Romana raised an interesting inference from the new development. ‘It seems the Captain is in a rush to finish operations on Calufrax and jump again.’

‘But why?’ asked the Doctor rhetorically. ‘Why this sudden rush? And which world will be the next victim of the pirate planet? We need to do some planning...’

Fibuli hurried up to the Captain. ‘All the plant is now working at maximum capacity, sir. We will soon have the Voolium and Madranite 1-5 crystals,’ he reported.

‘Excellent, excellent,’ replied the Captain. ‘Mr Fibuli...’

‘Sir?’

‘I shall prepare the apparatus myself. Fetch me the equipment.’

Fibuli scurried away, and soon returned laden with circuitry and electronic devices. He stacked the materials in a pile on the console in front of the Captain.

The Captain immediately got to work, building the complex psychic interference transmitter with clearly demonstrated great skill and knowledge. 'Alpha suppression signal triggering 338.79 microbits. Neuro-wipedown circuit operational, lobal derangeamatic feedback, parallel with the corticold simulacron. Excellent. By the left frontal lobe of the Sky Demon, Mr Fibuli, I used to be one of the greatest hyper-engineers of my time.’

‘Of all time, Captain,’ offered the deputy. ‘Your reconstruction of this planet is proof of that.’

‘A makeshift job Mr Fibuli, the best that could be done with what was to hand. Oh, it's not scale that counts, but skill. Now - the ship from which most of the major components for this structure were salvaged - the Vantarialis - now there was a ship! The greatest raiding cruiser ever built, and I built it, Mr Fibuli! I built it with technology so far advanced you would not be able to distinguish it from magic.’

‘I heard my great-grandfather speak of it with awe in his voice and tears in his eyes.’

‘Your great-grandfather was a fine first mate on the Vantarialis, daring, loyal and vicious...’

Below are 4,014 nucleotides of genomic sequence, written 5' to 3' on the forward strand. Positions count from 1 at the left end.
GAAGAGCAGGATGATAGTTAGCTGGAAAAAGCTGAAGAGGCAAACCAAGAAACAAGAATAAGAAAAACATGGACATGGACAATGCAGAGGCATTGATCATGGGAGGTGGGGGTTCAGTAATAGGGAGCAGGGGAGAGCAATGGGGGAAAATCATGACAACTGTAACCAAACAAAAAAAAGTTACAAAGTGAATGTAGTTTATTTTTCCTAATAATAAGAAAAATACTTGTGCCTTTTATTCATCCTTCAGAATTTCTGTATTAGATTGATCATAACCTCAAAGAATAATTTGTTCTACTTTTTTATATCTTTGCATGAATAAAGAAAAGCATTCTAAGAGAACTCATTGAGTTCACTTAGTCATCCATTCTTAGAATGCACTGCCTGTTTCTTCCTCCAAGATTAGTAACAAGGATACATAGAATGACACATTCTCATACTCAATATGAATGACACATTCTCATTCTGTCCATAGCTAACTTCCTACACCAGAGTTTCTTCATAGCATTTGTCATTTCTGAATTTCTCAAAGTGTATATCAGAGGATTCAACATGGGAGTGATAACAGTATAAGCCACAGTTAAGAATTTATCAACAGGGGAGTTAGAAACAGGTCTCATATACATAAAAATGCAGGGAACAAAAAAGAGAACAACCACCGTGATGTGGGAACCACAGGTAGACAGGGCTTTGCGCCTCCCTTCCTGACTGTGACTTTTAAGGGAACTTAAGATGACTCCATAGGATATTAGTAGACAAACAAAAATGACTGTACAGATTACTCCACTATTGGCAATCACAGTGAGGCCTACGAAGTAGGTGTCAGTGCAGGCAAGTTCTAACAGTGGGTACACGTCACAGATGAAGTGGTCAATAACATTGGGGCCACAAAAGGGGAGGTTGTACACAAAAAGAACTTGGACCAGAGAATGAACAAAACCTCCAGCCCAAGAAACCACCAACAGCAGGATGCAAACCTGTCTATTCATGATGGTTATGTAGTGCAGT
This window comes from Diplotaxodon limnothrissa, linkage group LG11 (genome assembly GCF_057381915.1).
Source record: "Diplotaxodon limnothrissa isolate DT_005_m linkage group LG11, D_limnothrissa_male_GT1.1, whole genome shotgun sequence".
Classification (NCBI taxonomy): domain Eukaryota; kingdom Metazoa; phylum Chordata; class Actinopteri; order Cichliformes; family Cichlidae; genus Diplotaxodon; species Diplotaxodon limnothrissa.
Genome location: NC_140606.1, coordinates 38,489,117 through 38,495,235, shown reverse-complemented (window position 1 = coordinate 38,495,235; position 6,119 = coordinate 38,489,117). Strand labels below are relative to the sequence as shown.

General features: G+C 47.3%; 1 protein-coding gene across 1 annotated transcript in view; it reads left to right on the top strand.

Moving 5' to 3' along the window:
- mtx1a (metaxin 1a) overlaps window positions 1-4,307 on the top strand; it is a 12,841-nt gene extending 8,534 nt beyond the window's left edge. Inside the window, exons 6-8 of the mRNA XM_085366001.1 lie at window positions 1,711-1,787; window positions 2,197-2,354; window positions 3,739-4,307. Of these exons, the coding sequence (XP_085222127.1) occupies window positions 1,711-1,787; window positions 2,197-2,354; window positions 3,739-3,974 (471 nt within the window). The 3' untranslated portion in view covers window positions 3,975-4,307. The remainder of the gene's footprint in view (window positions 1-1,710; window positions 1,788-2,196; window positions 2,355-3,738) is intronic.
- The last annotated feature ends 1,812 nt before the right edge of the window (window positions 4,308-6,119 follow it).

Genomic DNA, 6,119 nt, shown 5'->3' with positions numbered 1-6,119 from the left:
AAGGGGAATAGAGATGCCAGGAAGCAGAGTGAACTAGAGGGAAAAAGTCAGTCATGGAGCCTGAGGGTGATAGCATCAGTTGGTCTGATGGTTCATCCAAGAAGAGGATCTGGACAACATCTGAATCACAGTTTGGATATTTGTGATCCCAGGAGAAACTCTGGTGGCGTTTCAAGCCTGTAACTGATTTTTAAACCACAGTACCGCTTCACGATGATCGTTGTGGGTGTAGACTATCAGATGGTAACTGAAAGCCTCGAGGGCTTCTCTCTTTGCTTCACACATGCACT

‘And proud to be, Captain, as I am proud to be first mate on this planet.’ The deputy pressed his point. ‘All the same, sir, this must be one of the great engineering feats of all time - a hollow, space-jumping planet...’

The Captain became enraged at Fibuli's superficial ego stroking. ‘This planet! This vile, lumbering planet! You presume to compare this ugly lump of blighted rock with the greatest, sleekest, most deadly ship that ever dared the star ways!’

‘Well it doesn't have the performance sir, but...’

‘Devil storms, Mr Fibuli, you are a callow fool.’ His remarks about Zanak could just as easily have been about himself, and subconsciously, the Captain knew they really were. He began striding about the Bridge, waving his both his human and android arms about and punching them into the air at vital points in his self-pitying rhetoric. ‘Do you not see how my heart burns for the dangerous liberty of the skies? Plunder, battle and escape!’ His voice dropped from a shout to a sob. ‘My soul is imprisoned, bound to this ugly lump of blighted rock, beset by zombie Mentiads and interfering Doctors.’

‘But what can they do to you, Captain?’

‘Enough! They shall die - by the flaming moons of Hell, they shall die.’ Logic overtook emotion again. ‘Find me those crystals, Mr Fibuli,’ he hissed.

‘Aye, aye, Captain. As soon as we can, sir.’ The deputy scampered off to see how the mineral rape of Calufrax was proceeding.

‘I shall be avenged,’ the Captain muttered to himself.

A voice light of tone but heavy with sarcasm and menace filled the Bridge. ‘Oh good, I see you've found some occupational therapy. It's a good thing not to let your old skills die.’

The Captain turned and saw -

...The angel blazed white, aflame with fury. ‘Die, you fool, die!’ she screamed and...

- his tormentor had returned to the Bridge, mocking him again. He looked straight into the blinding face. ‘I assure you, my old skills are very much alive,’ he said cryptically.